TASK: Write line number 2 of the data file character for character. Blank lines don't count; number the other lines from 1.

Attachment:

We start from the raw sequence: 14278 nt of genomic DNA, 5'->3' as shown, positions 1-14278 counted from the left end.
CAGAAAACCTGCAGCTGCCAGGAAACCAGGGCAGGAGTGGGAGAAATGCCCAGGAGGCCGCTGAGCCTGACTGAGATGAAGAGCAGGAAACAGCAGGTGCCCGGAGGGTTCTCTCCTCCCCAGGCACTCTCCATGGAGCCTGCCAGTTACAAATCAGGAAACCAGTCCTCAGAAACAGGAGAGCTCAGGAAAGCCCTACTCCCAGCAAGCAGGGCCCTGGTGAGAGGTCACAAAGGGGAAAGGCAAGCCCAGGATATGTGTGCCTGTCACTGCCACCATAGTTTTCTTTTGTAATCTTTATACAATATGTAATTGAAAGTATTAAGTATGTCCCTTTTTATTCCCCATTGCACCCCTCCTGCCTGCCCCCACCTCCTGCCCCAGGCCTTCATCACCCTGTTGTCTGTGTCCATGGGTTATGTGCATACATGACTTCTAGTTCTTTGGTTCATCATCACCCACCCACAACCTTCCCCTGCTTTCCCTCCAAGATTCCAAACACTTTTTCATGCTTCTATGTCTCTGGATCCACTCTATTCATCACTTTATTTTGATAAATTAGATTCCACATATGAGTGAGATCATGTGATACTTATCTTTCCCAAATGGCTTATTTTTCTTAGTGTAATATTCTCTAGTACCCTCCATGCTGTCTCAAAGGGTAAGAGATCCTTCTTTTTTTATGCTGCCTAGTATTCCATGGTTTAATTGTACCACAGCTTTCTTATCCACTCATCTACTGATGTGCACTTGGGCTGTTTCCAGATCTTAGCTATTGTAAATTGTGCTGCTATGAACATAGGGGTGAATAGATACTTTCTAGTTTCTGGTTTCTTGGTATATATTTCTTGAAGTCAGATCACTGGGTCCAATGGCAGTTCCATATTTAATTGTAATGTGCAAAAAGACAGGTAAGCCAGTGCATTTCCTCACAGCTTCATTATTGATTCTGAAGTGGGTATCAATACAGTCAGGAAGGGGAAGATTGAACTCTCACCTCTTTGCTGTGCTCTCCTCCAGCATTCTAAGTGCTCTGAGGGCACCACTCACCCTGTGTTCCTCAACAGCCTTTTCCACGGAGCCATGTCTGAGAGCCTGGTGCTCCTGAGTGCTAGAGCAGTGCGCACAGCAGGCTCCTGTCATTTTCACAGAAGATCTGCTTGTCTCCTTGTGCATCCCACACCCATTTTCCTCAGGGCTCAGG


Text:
CAGAAAACCTGCAGCTGCCAGGAAACCAGGGCAGGAGTGGGAGAAATGCCCAGGAGGCCGCTGAGCCTGACTGAGATGAAGAGCAGGAAACAGCAGGTGCCCGGAGGGTTCTCTCCTCCCCAGGCACTCTCCATGGAGCCTGCCAGTTACAAATCAGGAAACCAGTCCTCAGAAACAGGAGAGCTCAGGAAAGCCCTACTCCCAGCAAGCAGGGCCCTGGTGAGAGGTCACAAAGGGGAAAGGCAAGCCCAGGATATGTGTGCCTGTCACTGCCACCATAGTTTTCTTTTGTAATCTTTATACAATATGTAATTGAAAGTATTAAGTATGTCCCTTTTTATTCCCCATTGCACCCCTCCTGCCTGCCCCCACCTCCTGCCCCAGGCCTTCATCACCCTGTTGTCTGTGTCCATGGGTTATGTGCATACATGACTTCTAGTTCTTTGGTTCATCATCACCCACCCACAACCTTCCCCTGCTTTCCCTCCAAGATTCCAAACACTTTTTCATGCTTCTATGTCTCTGGATCCACTCTATTCATCACTTTATTTTGATAAATTAGATTCCACATATGAGTGAGATCATGTGATACTTATCTTTCCCAAATGGCTTATTTTTCTTAGTGTAATATTCTCTAGTACCCTCCATGCTGTCTCAAAGGGTAAGAGATCCTTCTTTTTTTATGCTGCCTAGTATTCCATGGTTTAATTGTACCACAGCTTTCTTATCCACTCATCTACTGATGTGCACTTGGGCTGTTTCCAGATCTTAGCTATTGTAAATTGTGCTGCTATGAACATAGGGGTGAATAGATACTTTCTAGTTTCTGGTTTCTTGGTATATATTTCTTGAAGTCAGATCACTGGGTCCAATGGCAGTTCCATATTTAATTGTAATGTGCAAAAAGACAGGTAAGCCAGTGCATTTCCTCACAGCTTCATTATTGATTCTGAAGTGGGTATCAATACAGTCAGGAAGGGGAAGATTGAACTCTCACCTCTTTGCTGTGCTCTCCTCCAGCATTCTAAGTGCTCTGAGGGCACCACTCACCCTGTGTTCCTCAACAGCCTTTTCCACGGAGCCATGTCTGAGAGCCTGGTGCTCCTGAGTGCTAGAGCAGTGCGCACAGCAGGCTCCTGTCATTTTCACAGAAGATCTGCTTGTCTCCTTGTGCATCCCACACCCATTTTCCTCAGGGCTCAGG